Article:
WARSAW, Poland – This year marks the 80th anniversary of the Warsaw Ghetto Uprising, when Polish Jews fought to the death in 1943 against the Nazis who had imprisoned them in their own neighborhood.
In September 1939, the Germans invaded Poland, and within a month occupied Warsaw, Poland’s capital, home to nearly 1.3 million people.
A year later – in November 1940 – the Germans sealed some 450,000 Jews from the city and elsewhere inside the Warsaw Ghetto.
Today, many reminders of that time can be seen in the city, including an assembly of bricks outlining the ghetto wall.
We visited the place where part of that wall remains. Inside were crammed one-third of the city’s population, along with other Jews, into less than 5 percent of the city’s area.
During the summer of 1942, the Germans deported close to 300,000 Jews and sent them to the death camp at Treblinka.
At a ceremony in Warsaw in March, Israeli President Isaac Herzog poignantly read the words of one Jewish victim:
“The end of the road. Calmly, I calculate, it is now 2:00 p.m. I look at the clear April skies. Come nightfall, we will be taken to Treblinka. When dawn breaks, I will no longer be alive. It’s a simple calculation: this is the last time I am seeing the blue skies between the clouds.”
Herzog concluded, “Today, exactly eight decades later, I think about that anonymous Jew. I look at the skies, like he did. The same cloudy April skies. And the pain pierces my heart.”
After the ghetto Jews saw what they were likely to face, those who remained decided to fight. They began to secretly build bunkers, smuggle weapons and train for the right moment.
The Warsaw Ghetto Uprising began on April 19, 1943, when the surviving residents refused to surrender to the police commander, who then ordered the ghetto to be destroyed.
For nearly a month, the Jews fought a battle knowing they would not win.
In the end, 13,000 Jews died in the uprising; about half burned alive or suffocated. It would become the largest single Jewish revolt during World War II.
In the April ceremony, Herzog read another passage written by a Jewish woman, Zivia Lubetkin, who died in the uprising:
“It was clear to us that we had no chance of victory, in the usual sense of the word. But we knew that at the end of the day, we would emerge victorious. We are the weak ones. But our strength lay in this: we believed in justice. We believed in humanity.”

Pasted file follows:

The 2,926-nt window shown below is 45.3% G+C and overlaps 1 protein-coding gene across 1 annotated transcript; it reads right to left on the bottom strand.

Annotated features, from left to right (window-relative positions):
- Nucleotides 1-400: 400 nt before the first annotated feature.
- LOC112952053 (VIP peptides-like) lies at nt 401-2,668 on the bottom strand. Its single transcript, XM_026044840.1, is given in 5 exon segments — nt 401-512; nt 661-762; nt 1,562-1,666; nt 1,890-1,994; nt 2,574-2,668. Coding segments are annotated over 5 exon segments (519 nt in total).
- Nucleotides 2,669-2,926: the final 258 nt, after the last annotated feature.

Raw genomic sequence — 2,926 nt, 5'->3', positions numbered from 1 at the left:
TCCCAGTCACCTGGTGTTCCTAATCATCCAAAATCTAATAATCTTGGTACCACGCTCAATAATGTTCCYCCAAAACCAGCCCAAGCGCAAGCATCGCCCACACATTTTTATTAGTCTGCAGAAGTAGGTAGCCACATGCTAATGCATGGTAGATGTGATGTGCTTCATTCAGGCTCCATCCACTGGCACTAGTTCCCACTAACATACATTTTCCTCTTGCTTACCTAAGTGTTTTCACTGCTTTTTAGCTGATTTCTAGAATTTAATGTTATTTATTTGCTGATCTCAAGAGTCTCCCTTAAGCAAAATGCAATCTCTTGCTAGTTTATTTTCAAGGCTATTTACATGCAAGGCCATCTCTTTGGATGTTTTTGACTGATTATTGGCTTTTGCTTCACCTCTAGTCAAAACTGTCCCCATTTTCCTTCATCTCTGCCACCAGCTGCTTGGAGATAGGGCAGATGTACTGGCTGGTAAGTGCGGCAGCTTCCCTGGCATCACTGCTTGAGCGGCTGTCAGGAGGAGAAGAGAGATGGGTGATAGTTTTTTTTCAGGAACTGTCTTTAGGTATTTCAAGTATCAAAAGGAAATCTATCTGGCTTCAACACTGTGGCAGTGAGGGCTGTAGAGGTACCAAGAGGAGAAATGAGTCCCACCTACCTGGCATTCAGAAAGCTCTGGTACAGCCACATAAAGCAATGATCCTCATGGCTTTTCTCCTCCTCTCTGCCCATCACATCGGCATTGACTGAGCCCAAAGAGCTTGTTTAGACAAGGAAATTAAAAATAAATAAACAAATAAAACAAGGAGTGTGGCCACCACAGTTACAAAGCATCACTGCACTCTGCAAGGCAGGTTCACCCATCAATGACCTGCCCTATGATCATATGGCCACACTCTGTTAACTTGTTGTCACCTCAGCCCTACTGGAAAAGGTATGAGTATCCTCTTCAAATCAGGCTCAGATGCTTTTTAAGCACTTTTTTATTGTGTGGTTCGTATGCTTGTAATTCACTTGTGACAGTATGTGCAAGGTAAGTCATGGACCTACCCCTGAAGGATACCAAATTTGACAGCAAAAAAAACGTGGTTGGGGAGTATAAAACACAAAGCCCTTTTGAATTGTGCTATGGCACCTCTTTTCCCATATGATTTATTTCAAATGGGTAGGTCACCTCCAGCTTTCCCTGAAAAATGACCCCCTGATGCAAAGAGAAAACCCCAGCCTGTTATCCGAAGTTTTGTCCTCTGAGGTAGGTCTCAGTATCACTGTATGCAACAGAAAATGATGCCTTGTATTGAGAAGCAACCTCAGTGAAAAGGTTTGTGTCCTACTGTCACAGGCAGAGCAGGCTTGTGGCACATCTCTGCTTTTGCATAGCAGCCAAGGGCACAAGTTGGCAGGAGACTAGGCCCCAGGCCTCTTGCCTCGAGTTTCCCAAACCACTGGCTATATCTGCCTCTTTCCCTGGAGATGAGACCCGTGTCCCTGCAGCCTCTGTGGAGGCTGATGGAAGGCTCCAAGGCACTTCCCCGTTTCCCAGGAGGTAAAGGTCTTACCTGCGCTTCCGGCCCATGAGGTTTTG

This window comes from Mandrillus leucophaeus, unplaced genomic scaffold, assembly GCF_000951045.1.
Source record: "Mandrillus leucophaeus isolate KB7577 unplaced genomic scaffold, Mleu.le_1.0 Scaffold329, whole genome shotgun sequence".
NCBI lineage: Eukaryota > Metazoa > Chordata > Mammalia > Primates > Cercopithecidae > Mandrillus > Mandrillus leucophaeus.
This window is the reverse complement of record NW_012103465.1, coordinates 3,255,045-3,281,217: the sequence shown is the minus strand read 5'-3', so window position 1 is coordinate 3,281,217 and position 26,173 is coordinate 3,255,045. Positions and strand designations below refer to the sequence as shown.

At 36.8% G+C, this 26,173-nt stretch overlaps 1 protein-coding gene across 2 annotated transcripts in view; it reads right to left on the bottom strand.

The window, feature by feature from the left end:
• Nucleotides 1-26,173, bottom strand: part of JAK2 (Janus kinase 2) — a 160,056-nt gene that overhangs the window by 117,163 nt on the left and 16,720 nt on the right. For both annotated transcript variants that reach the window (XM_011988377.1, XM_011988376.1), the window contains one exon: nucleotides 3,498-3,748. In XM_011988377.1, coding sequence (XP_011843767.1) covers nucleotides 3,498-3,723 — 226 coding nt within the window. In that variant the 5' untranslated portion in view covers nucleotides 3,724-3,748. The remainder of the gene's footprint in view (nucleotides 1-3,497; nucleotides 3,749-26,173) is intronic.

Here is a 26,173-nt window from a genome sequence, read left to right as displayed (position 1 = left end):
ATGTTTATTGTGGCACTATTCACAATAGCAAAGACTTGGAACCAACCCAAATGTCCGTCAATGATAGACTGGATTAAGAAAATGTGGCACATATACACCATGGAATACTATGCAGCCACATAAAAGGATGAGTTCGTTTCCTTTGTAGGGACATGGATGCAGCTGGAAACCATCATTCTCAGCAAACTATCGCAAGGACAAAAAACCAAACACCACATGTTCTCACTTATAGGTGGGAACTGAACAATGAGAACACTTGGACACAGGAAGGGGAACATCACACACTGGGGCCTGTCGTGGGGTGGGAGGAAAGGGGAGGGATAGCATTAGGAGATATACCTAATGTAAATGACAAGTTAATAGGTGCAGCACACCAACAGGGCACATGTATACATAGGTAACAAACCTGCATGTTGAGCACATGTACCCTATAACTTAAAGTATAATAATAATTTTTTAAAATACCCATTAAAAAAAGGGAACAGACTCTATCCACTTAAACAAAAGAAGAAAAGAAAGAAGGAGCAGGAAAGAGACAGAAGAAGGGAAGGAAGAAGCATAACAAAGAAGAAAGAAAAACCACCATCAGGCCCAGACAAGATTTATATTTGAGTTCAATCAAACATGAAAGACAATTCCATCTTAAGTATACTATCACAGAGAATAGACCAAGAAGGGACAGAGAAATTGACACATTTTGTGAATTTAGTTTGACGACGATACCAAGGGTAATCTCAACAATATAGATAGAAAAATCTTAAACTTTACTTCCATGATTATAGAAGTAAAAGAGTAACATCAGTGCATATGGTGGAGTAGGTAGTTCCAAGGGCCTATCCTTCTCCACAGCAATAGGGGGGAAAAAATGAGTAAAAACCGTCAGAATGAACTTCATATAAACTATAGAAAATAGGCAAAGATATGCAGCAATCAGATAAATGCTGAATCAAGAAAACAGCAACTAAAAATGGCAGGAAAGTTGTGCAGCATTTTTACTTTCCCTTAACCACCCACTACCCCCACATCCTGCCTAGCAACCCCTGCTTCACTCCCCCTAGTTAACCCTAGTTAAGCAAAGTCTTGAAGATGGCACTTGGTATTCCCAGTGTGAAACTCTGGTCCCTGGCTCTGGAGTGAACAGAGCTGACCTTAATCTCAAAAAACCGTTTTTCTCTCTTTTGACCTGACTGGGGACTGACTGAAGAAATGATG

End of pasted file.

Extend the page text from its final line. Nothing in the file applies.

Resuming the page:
Herzog reflected on their stand, noting, “Zivia Lubetkin and her comrades were right, and doubly so. Most of the warriors of the Warsaw Ghetto Uprising did not survive. But their spirit, the spirit of man, won here, on this soil, sanctified with the blood of our heroic brethren.”
Today, some 700 Jews remain in Warsaw, less than a third of one percent of the population.
In the annual April memorial ceremony, Herzog called it “the emblem of heroism during humanity’s darkest hour.”
He continued, “Here – at this place where we gather – stood the ghetto: cramped, bustling, and bursting with life. Nearby was the ‘collection point,’ or Umschlagplatz. It was there that the fate of 300,000 Polish Jews was sealed: children, the elderly, women, and men who were deported to the Treblinka Death Camp. When I close my eyes, I can see the brave warriors of the revolt, the members of the Jewish Combat Organization and the Jewish Military Union, the few hundred souls who faced the thousands of Nazi soldiers who stormed the ghetto to annihilate them.”
For the first time, a German head of state, President Frank-Walter Steinmeier, participated in the ceremony that’s been held since 1948.
Steinmeier stated, “I stand before you today and ask for your forgiveness for the crimes committed here by Germans.”
He added that, as a German and the country’s president, it was difficult to be there.
“The terrible crimes that Germans committed here fill me with profound shame,” he said.
“Here in this square, by the memorial to the Warsaw Ghetto Uprising, I stand before you in grief and humiliation. I affirm our responsibility for the crimes of the past and our responsibility for our shared future.”
Although Israel, Germany and Poland still have their differences, Herzog, Steinmeier, and Polish President Andrej Duda shook hands in front of the monument to the ghetto heroes, a testimony to the bravery of the fighters and the power of reconciliation.
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